A tale of two weekends
I woke up Saturday morning to another couple of inches of new snow on my deck in West Vail and more white stuff filtering out of the sky at a pretty good clip.
What a tale of two weekends.
Last weekend was a spectacular Colorado classic, with bright blue skies, golden, red and orange aspen leaves at their fall peak, and the green water of the Eagle River snaking its way toward its confluence with the mighty Colorado. My family and I spent the first half of the day on the banks of the Eagle, joining Vail Resorts employee volunteers in a river restoration effort.
This weekend will say fall on the calendar but winter will be in the air. The leaves are dropping as fast as Republican presidential candidates, and all anyone in the high country can talk about is skiing. As a midweek storm system blew through, Copper Mountain started making snow Wednesday night, and nearby Loveland and Arapahoe Basin joined the fray Thursday afternoon.
Wolf Creek Ski Area in southern Colorado opened this morning after three feet of new snow on Thursday.
Vail and Beaver Creek are both well over a month away from their respective opening days on Nov. 18 and 23, but both local mountains are scrambling to roll out new amenities for the coming ski season. Vail will unveil a new sit-down, mid-mountain dining experience called “The 10th,” and Beaver Creek is adding a new high-speed quad chairlift in Rose Bowl.
The latest weather reportedly isn’t hindering either effort. “Rose Bowl is on track to open mid-December,” Beaver Creek spokeswoman Jen Brown assures. That’s good news for anyone who’s a fan of runs like Ripsaw and Spider in Rose Bowl, but not so fond of the slow fixed-grip lift that used to served the area.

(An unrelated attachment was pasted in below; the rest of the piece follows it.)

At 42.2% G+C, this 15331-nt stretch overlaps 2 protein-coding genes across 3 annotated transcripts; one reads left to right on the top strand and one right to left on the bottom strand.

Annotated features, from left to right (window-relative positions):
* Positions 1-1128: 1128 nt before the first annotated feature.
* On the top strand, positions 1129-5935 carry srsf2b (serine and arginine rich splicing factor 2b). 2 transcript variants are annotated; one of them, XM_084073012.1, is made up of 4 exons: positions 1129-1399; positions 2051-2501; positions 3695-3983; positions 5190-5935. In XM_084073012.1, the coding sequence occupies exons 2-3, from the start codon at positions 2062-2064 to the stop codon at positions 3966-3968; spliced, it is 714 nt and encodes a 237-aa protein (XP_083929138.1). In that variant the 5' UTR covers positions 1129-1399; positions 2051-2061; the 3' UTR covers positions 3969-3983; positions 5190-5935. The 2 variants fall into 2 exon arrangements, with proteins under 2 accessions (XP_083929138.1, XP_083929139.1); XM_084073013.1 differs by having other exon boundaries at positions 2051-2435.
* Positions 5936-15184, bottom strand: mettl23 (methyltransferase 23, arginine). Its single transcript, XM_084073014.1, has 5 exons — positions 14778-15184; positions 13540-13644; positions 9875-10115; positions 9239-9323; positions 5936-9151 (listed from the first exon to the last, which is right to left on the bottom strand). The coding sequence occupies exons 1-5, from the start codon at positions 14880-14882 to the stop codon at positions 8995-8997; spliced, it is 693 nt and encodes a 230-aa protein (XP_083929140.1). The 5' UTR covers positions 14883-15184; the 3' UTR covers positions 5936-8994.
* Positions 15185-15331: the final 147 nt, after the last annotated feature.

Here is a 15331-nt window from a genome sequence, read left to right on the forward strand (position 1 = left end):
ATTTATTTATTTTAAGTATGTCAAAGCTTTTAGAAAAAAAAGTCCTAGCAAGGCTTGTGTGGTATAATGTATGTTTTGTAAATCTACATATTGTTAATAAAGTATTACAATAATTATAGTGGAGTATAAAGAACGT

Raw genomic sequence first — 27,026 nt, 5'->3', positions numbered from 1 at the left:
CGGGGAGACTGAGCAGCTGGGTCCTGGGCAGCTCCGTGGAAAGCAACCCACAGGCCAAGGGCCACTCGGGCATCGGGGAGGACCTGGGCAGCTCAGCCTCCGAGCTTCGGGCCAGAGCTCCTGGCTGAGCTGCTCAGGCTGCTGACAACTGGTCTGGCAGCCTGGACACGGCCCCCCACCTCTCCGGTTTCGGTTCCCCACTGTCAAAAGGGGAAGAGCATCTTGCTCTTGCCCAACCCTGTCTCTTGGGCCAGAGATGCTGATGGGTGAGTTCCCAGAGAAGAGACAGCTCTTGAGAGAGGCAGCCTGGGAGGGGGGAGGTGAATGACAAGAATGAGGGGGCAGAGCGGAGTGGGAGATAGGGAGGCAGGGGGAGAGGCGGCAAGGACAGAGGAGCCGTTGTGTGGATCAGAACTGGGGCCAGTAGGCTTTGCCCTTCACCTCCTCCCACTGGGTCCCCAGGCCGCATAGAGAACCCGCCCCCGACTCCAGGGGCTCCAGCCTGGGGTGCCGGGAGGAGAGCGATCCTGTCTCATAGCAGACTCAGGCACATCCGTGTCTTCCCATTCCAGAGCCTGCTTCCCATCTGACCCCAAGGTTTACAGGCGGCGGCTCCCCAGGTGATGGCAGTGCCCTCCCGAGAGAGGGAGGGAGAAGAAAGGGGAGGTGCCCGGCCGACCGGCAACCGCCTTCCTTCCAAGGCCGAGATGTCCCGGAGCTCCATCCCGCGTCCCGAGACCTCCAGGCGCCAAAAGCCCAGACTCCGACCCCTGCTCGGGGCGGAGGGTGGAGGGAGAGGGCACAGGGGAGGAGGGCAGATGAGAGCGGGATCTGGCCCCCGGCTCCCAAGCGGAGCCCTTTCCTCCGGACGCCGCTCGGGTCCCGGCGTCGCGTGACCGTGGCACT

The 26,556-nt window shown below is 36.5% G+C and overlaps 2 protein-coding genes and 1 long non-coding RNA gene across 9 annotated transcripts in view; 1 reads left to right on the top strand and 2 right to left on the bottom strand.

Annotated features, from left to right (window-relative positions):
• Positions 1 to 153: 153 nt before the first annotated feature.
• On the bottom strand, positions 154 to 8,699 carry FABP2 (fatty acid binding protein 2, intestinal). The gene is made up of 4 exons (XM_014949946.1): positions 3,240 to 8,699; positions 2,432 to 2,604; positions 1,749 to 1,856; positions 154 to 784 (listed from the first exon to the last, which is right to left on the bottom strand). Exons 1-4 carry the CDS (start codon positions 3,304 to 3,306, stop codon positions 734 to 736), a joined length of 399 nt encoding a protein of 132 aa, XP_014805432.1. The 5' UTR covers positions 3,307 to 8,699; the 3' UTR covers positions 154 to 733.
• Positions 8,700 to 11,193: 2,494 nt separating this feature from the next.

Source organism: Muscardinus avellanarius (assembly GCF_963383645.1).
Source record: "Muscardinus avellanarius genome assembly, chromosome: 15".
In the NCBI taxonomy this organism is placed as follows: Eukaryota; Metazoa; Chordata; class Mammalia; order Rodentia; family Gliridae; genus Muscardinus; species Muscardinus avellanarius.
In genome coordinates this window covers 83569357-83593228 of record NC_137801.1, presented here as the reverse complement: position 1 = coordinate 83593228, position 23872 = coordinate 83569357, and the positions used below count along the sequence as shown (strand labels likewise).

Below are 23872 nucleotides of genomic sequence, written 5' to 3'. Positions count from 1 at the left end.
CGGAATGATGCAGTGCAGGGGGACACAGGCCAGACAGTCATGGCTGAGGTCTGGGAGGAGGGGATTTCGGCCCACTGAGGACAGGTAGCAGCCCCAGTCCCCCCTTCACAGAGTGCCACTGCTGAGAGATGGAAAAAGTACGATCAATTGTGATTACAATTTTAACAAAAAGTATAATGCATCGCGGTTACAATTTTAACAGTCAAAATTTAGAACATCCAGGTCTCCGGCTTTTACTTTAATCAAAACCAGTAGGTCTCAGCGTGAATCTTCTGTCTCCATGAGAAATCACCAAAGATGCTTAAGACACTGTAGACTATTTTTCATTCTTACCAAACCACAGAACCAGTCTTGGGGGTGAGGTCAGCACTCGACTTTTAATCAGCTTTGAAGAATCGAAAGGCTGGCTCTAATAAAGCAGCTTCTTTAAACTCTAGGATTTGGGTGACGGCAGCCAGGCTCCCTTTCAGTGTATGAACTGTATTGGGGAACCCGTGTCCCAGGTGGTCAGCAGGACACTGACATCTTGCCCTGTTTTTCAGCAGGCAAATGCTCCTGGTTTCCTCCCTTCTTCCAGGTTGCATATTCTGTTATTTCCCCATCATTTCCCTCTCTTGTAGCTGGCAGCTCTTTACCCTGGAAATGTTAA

Snow riders are now in gear-acquisition and ski conditioning mode, which leads up nicely to the annual Ski and Snowboard Club Vail Ski Swap at Dobson Ice Arena in Vail Oct. 28-30. This is the biggie locally for snow riders looking to get the latest deals while benefitting an organization that’s produced a slew of local Olympians.
Meanwhile, I haven’t totally given up on summer. I hope it makes somewhat of a return so I can keep tuning up for the season on my mountain bike. Last weekend’s river adventure – volunteers planted 280 trees and 220 shrubs along a 1.6 mile stretch of the Eagle – had me in the mood for a fall float trip along the upper Colorado.
Such river trips this time of year aren’t entirely out of the question on the dam-controlled Colorado River in the northwest corner of Eagle County. The fishing can still be good, and, of course, fly fishing along all the area’s streams and rivers can be had all fall and into the winter.
Improving fish habitat was the main impetus for the recent and ongoing restoration project along a wide, slow-flowing stretch of the Eagle River in Edwards, where the Eagle River Watershed Council is trying to help the river flow faster, deeper and colder. Trees help provide shade and better bug habitat. Last weekend's event was the second annual Vail Echo Day.
And that’s the never-ending cycle of life in ski towns. Ride all that frozen precipitation in the winter, then fish and float it in the spring, summer and fall.
Editor's note: A version of this blog first appeared on inspirato.com.
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